Charlotte Bronte had an extraordinary imagination, and a keen appreciation of nature. She may be famous for her novels, but Charlotte had the soul of a poet. She was one of those rare authors - like L.M. Montgomery, perhaps - who wrote prose as though it were poetry.
All this to say: mess around with Charlotte Bronte's beautiful words at your peril! Don't try to improve upon what is already close to perfection! I don't know why it is, and I know it's inconsistent of me, but I can forgive minor alterations to, say, Dickens' or Gaskell's dialogue in a screen adaptation, but attempt a complete reworking of Austen's or Bronte's dialogue, substituting numerous modern words and phrases, and - well - I will generally feel inclined to throw an apoplectic fit or something.
In short, I was mightily disappointed with the screenplay for JE06 - most of the lines were contemporised to within an inch of their lives. But further than that, I was just disappointed with the direction of much of the series, and with the way many of the scenes were handled. Some of the time it almost seemed like they were making this adaptation based on what the public perception of "Jane Eyre" is, not on the book itself. Of course they didn't really, but that's how it felt sometimes. . . They almost missed the point of Jane Eyre. They lost the power and the poetry in the midst of the passion and melodrama.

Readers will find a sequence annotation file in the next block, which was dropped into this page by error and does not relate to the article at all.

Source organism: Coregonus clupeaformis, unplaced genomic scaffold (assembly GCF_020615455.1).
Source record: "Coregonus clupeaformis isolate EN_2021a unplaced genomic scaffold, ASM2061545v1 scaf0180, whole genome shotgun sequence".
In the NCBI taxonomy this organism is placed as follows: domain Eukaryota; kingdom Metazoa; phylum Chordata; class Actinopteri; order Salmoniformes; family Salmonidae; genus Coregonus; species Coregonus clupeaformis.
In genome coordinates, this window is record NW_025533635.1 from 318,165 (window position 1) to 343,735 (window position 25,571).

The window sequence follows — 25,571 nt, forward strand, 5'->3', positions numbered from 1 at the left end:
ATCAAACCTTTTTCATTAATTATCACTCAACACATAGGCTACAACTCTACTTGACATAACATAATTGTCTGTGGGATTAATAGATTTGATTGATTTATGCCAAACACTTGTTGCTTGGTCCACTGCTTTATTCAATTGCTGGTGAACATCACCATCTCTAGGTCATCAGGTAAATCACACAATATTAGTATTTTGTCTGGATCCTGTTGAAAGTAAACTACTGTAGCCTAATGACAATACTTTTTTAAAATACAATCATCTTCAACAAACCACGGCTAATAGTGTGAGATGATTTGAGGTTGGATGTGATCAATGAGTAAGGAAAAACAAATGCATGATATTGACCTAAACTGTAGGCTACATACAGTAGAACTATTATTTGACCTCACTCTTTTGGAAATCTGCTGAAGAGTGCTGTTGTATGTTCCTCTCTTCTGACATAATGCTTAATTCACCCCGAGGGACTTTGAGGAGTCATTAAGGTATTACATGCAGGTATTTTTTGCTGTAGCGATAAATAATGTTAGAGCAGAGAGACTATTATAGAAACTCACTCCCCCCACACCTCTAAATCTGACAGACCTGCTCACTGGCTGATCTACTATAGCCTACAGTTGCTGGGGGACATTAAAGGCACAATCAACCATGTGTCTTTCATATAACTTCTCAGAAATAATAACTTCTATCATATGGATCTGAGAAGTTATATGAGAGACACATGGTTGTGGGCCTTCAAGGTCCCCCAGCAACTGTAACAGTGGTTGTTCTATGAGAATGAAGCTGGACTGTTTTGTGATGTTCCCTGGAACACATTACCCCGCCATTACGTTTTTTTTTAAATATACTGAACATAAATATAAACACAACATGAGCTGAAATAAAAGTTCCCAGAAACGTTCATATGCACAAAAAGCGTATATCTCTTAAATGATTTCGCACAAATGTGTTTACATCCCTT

Perhaps I'm being too harsh. This adaptation does have its strong points. I will now attempt to cease bemoaning JE06's shortcomings for a time, and extol its virtues instead.
*Ruth Wilson as Jane Eyre. One vital element of this story that many JE adaptations fail to emphasise (or else make a joke of by casting relatively "old" actresses) is Jane's youth. She was only a teenager, for crying out loud! Jane's character is an extraordinary blend of youth and vulnerability with an indomitable moral strength and steadfastness. Ruth Wilson captures this more successfully than most other actresses in the role have done, giving a picture of a young girl, alone in the world, who shows tremendous courage, and wisdom beyond her years.
*Toby Stephens, though not my favourite Rochester, is also good. He may not truly look the part (a redhead with a cheeky grin as the dark, brooding Mr. Rochester?), but he does an adequate job portraying the complexities of Rochester's character. (Hehe, I can hear the Toby Stephens fans starting to fume at me now. . . "Only adequate?!")